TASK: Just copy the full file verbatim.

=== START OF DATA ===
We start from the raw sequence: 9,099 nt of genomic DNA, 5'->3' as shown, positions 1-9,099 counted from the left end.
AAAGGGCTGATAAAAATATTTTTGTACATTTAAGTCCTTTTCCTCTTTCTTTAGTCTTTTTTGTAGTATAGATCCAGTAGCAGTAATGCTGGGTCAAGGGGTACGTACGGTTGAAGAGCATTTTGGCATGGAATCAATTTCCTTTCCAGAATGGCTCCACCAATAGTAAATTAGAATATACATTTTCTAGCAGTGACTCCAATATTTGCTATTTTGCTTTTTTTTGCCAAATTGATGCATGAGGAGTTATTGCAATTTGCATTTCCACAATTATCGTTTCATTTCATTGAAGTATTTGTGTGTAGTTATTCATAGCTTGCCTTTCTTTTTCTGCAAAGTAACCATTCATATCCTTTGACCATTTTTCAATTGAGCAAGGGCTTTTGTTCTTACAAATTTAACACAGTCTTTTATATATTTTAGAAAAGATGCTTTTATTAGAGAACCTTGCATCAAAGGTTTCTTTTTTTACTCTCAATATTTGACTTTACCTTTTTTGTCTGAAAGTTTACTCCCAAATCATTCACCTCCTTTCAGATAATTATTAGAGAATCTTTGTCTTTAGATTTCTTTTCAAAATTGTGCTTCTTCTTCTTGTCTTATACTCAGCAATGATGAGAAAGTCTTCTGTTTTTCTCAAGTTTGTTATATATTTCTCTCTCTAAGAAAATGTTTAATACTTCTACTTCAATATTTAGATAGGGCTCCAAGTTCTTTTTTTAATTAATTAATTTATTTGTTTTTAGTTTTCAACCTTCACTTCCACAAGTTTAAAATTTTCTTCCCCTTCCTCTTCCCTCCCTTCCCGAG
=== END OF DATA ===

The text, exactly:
We start from the raw sequence: 9,099 nt of genomic DNA, 5'->3' as shown, positions 1-9,099 counted from the left end.
AAAGGGCTGATAAAAATATTTTTGTACATTTAAGTCCTTTTCCTCTTTCTTTAGTCTTTTTTGTAGTATAGATCCAGTAGCAGTAATGCTGGGTCAAGGGGTACGTACGGTTGAAGAGCATTTTGGCATGGAATCAATTTCCTTTCCAGAATGGCTCCACCAATAGTAAATTAGAATATACATTTTCTAGCAGTGACTCCAATATTTGCTATTTTGCTTTTTTTTGCCAAATTGATGCATGAGGAGTTATTGCAATTTGCATTTCCACAATTATCGTTTCATTTCATTGAAGTATTTGTGTGTAGTTATTCATAGCTTGCCTTTCTTTTTCTGCAAAGTAACCATTCATATCCTTTGACCATTTTTCAATTGAGCAAGGGCTTTTGTTCTTACAAATTTAACACAGTCTTTTATATATTTTAGAAAAGATGCTTTTATTAGAGAACCTTGCATCAAAGGTTTCTTTTTTTACTCTCAATATTTGACTTTACCTTTTTTGTCTGAAAGTTTACTCCCAAATCATTCACCTCCTTTCAGATAATTATTAGAGAATCTTTGTCTTTAGATTTCTTTTCAAAATTGTGCTTCTTCTTCTTGTCTTATACTCAGCAATGATGAGAAAGTCTTCTGTTTTTCTCAAGTTTGTTATATATTTCTCTCTCTAAGAAAATGTTTAATACTTCTACTTCAATATTTAGATAGGGCTCCAAGTTCTTTTTTTAATTAATTAATTTATTTGTTTTTAGTTTTCAACCTTCACTTCCACAAGTTTAAAATTTTCTTCCCCTTCCTCTTCCCTCCCTTCCCGAG